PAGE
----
The "Black Bloc
A black bloc is an affinity group of individuals, that come together during some sort of protest, demonstration, or event involving class struggle, anti-capitalism, or anti-globalization, and wear all black. Black clothing and masks are used to make the bloc appear to be one large mass, promote solidarity, create a clear revolutionary presence (usually associated with anarchism, sometimes also with communism), and also to avoid being identified by authorities. There is a mistaken belief, especially among the mainstream news media, that the "Black Bloc" is an international organization of some kind, when in fact it is nothing more than a tactic used by a subset of demonstrators. There may be several black blocs within a particular protest, with different aims and tactics. As an ad hoc group, they share no universally common set of principals or beliefs, however, black blocs that have formed in the past have been made up largely of anarchists, but can include many other anti-capitalist groups. Like all affinity groups, they are based on common trust between those involved, and usually share a common goal such as blocking delegates from entering a trade meeting, and a mutual understanding of shared tactics.
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Black blocs are differentiated from other anti-globalist groups by their routine use of vandalism and property destruction to bring attention to their opposition to multi-national corporations and the support perceived to be enjoyed by these companies from Western governments. An example of this activity is the destruction of storefronts of The Gap, Starbucks, Old Navy, and other retail locations in downtown Seattle during the 1999 anti-WTO demonstrations.
The tradition of black blocking grew out of the autonomen movements in Germany in the 1980s; Autonomen wore black during militant action in the process of squat defenses, and during solidarity-demonstrations for the Red Army Faction. One explanation for the Autonomen's clothing choice is that black was the color of the leather jackets that squatters wore for warmth and to deflect blows from police batons, whereas ski masks were practical ways to filter out tear gas and to protect one's identity. They were dubbed by the German media as der schwarze Block. The tradition was first seen in the United States of America during protests against the Gulf War in Iraq, February 1991 where it was initiated by Love and Rage, a North American revolutionary anarchist organization. Black as a color has historically been associated with anarchism, dating back to the black flags which accompanied bread riots at the time leading up to the Paris Commune.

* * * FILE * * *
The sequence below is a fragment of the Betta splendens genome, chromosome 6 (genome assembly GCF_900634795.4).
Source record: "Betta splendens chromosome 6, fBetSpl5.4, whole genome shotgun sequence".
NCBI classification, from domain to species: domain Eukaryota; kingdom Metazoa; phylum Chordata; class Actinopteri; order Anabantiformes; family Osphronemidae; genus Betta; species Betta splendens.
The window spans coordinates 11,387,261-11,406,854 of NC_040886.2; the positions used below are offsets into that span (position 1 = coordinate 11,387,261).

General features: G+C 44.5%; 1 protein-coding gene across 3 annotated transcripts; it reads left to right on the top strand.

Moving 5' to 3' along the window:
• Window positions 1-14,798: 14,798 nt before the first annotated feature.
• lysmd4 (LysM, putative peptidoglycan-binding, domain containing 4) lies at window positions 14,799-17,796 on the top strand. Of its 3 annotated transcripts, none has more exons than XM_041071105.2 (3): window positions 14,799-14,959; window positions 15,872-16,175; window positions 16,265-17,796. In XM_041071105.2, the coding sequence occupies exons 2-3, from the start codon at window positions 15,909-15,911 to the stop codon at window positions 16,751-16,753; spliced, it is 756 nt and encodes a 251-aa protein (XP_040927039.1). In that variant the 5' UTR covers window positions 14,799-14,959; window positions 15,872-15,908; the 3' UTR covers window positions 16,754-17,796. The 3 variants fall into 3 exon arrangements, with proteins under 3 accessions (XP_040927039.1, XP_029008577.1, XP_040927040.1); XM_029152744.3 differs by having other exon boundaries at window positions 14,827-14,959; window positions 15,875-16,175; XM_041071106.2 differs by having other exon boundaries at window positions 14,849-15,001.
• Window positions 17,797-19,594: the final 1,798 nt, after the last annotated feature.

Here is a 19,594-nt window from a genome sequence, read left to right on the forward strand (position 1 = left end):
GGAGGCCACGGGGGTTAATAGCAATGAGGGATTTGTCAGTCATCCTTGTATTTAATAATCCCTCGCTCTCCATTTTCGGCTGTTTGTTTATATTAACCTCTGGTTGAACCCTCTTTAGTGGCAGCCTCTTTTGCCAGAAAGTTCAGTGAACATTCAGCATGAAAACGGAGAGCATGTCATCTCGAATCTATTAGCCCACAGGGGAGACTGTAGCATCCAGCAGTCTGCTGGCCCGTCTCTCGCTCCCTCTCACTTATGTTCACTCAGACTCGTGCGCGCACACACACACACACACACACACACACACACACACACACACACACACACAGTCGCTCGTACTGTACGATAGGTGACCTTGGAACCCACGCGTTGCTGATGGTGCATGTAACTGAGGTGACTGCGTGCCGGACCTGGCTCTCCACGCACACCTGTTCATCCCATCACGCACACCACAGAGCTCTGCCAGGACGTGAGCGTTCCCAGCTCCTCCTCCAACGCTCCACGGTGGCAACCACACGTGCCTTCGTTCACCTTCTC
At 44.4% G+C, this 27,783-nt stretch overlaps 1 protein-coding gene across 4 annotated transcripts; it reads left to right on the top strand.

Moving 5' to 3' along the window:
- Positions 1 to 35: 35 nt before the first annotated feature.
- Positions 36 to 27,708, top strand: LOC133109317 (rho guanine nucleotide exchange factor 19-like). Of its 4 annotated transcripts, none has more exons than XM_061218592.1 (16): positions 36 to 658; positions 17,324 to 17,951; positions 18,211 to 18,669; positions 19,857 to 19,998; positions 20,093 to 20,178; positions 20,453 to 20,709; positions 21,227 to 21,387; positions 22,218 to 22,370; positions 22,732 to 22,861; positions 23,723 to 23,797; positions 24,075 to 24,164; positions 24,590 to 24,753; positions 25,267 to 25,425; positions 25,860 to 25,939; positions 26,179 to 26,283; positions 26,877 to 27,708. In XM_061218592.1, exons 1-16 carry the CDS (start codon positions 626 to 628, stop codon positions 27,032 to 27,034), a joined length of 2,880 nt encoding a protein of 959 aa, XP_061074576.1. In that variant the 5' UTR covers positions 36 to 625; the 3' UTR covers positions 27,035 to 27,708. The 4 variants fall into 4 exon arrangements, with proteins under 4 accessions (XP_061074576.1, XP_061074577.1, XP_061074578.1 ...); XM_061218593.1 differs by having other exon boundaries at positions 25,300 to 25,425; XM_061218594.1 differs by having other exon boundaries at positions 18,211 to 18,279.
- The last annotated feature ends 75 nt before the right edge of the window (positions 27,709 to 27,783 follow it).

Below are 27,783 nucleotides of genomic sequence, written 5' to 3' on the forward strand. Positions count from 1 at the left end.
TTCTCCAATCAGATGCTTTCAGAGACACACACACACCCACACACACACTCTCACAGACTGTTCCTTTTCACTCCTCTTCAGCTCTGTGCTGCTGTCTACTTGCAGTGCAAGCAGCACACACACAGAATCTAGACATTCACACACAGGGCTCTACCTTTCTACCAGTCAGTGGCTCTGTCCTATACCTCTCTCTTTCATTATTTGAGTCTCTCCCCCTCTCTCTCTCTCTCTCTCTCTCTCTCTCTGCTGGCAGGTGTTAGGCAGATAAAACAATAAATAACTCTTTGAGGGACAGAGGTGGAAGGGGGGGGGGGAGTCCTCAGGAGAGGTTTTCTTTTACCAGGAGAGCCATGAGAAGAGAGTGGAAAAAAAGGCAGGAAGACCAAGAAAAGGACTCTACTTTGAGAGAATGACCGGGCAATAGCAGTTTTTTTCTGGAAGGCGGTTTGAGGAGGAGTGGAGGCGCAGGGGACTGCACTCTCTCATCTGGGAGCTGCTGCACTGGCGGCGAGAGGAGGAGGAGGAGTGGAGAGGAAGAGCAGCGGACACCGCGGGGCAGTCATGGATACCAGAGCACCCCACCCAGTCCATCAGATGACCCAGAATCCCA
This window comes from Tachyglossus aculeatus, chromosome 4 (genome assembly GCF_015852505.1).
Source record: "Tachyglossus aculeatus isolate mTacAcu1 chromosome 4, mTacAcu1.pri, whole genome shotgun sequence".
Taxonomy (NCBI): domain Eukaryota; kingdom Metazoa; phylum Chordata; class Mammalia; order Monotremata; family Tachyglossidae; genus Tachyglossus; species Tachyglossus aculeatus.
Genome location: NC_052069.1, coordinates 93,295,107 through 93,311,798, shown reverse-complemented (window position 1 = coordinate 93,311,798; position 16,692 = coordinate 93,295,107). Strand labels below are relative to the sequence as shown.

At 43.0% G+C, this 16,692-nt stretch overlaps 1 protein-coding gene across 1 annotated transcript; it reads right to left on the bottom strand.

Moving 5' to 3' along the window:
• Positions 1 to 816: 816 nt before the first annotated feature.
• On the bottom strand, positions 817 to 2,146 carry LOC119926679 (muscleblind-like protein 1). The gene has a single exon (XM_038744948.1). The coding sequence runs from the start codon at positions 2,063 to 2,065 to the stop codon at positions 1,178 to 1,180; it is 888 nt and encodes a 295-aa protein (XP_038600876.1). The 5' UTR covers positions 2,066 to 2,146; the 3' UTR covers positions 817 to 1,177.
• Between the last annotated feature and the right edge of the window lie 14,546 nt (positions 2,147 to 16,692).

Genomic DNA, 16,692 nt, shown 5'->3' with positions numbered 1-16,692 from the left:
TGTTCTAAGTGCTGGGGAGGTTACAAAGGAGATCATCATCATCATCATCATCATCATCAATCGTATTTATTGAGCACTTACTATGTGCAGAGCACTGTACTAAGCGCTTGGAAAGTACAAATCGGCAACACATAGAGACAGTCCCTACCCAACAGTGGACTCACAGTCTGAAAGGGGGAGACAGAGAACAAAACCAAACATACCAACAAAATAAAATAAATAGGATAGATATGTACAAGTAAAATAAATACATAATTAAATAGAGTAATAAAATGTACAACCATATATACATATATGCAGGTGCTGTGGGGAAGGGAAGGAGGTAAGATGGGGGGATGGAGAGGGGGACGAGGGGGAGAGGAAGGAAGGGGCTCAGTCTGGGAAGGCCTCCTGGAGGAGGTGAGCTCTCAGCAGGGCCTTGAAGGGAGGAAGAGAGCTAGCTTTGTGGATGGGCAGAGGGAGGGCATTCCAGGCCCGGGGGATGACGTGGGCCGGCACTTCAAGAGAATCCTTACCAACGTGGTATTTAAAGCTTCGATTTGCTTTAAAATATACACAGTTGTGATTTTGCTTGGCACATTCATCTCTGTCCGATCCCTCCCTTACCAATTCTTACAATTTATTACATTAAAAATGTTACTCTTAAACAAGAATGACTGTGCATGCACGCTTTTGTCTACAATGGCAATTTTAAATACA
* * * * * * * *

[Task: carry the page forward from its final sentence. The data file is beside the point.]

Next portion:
Typical actions of a black bloc are marching in a bloc, being a visible manifestation of anarchist and anti-capitalist politics, taking to the streets without a permit, distracting police, misleading police about protester motions, 'unarresting' people already arrested by police, administering first aid to persons affected by tear gas in areas where protesters are barred from entering, building barricades, attacking/disarming police, and unmasking police who pose as black blockers. Some black blockers also engage in vandalism, rioting and street fighting. Although black blocking is usually connected with some form of direct action, black blocs also participate in wholly symbolic action, as well as actions that fall entirely within traditional definitions of nonviolent protest. Property destruction carried out by black blocs tends to have symbolic significance: common targets include banks, institutional buildings, outlets for multinational corporations, pornography and sex shops, gasoline stations, and video-surveillance cameras. The reasons for engaging in property destruction often include reasons other than symbolic protest.
Groups such as the WOMBLES and Wild Greens advocate participating in black bloc activity, and have similar agendas. Groups that have engaged in similar forms of action include Radical Anti-Capitalist Blocs, Anti-Racist Action, and Anti-Fascist Action. During the 2003 G8 summit in Evian, militant demonstrators rejected the name "Black Bloc" and chose instead to be called the "Anthracite Bloc" or the "Charcoal Bloc."
After the protests of global summits that occurred across Europe during the summer of 2001, European courts have started to prosecute activists on mafia, gang, conspiracy, racketeering, and terrorism charges for alleged black bloc activity. This was the case with the Publixtheatre Caravan, a group of 25 artists imprisoned for a month after the G8 summit in Genoa. The European Union is conducting Europe-wide investigations of black bloc activity in terms of an international conspiracy. The heavy sentences given to demonstrators arrested during and after the European Union summit in Gothenburg 2001 (see also Terrorister), as well as the terrorism charges levied against those arrested during and after the G8 summit in Genoa, 2001, and the European Union summit near Thessaloniki, Greece, 2003, reflect this view.
 See also
 External links
- Black Blocs for Dummies
- Blocs, Black and Otherwise
- Black Block: Presentation and analyzes by a militant (French)
- Nonviolence, Trashing and Movement Strategy
- Washington Post account of a confrontation between a black bloc and "Protest Warriors"
- Italy G8 'brutality' trial opens
- Block Bloc in Germany at an anti-nazi protest
- Direct Action Primer/Black Bloc
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